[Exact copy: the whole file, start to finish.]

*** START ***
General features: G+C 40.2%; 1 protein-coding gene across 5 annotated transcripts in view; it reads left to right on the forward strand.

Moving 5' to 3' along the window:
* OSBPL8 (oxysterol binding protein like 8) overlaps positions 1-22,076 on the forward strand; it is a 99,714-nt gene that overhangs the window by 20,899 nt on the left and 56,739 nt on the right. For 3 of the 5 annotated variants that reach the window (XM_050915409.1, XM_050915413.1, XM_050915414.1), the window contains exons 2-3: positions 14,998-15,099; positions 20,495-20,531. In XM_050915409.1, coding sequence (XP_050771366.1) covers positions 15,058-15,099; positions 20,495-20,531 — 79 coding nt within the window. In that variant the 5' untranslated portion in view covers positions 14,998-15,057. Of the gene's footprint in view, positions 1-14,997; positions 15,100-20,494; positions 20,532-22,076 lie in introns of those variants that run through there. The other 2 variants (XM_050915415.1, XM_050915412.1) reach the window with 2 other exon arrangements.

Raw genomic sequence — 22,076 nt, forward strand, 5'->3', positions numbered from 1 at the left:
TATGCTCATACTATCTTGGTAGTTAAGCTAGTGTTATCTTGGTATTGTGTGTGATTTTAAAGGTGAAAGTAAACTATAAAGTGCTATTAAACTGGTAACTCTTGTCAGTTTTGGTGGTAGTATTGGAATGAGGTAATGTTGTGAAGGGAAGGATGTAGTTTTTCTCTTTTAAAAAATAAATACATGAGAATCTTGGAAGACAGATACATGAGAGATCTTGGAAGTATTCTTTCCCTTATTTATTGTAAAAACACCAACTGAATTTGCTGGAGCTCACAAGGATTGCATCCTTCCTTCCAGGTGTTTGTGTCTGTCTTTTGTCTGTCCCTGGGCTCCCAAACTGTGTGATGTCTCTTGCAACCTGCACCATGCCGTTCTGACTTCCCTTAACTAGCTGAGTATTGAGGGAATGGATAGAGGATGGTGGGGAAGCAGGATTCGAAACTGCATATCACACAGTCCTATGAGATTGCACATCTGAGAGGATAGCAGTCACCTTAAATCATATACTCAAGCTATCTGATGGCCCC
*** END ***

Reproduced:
General features: G+C 40.2%; 1 protein-coding gene across 5 annotated transcripts in view; it reads left to right on the forward strand.

Moving 5' to 3' along the window:
* OSBPL8 (oxysterol binding protein like 8) overlaps positions 1-22,076 on the forward strand; it is a 99,714-nt gene that overhangs the window by 20,899 nt on the left and 56,739 nt on the right. For 3 of the 5 annotated variants that reach the window (XM_050915409.1, XM_050915413.1, XM_050915414.1), the window contains exons 2-3: positions 14,998-15,099; positions 20,495-20,531. In XM_050915409.1, coding sequence (XP_050771366.1) covers positions 15,058-15,099; positions 20,495-20,531 — 79 coding nt within the window. In that variant the 5' untranslated portion in view covers positions 14,998-15,057. Of the gene's footprint in view, positions 1-14,997; positions 15,100-20,494; positions 20,532-22,076 lie in introns of those variants that run through there. The other 2 variants (XM_050915415.1, XM_050915412.1) reach the window with 2 other exon arrangements.

Raw genomic sequence — 22,076 nt, forward strand, 5'->3', positions numbered from 1 at the left:
TATGCTCATACTATCTTGGTAGTTAAGCTAGTGTTATCTTGGTATTGTGTGTGATTTTAAAGGTGAAAGTAAACTATAAAGTGCTATTAAACTGGTAACTCTTGTCAGTTTTGGTGGTAGTATTGGAATGAGGTAATGTTGTGAAGGGAAGGATGTAGTTTTTCTCTTTTAAAAAATAAATACATGAGAATCTTGGAAGACAGATACATGAGAGATCTTGGAAGTATTCTTTCCCTTATTTATTGTAAAAACACCAACTGAATTTGCTGGAGCTCACAAGGATTGCATCCTTCCTTCCAGGTGTTTGTGTCTGTCTTTTGTCTGTCCCTGGGCTCCCAAACTGTGTGATGTCTCTTGCAACCTGCACCATGCCGTTCTGACTTCCCTTAACTAGCTGAGTATTGAGGGAATGGATAGAGGATGGTGGGGAAGCAGGATTCGAAACTGCATATCACACAGTCCTATGAGATTGCACATCTGAGAGGATAGCAGTCACCTTAAATCATATACTCAAGCTATCTGATGGCCCC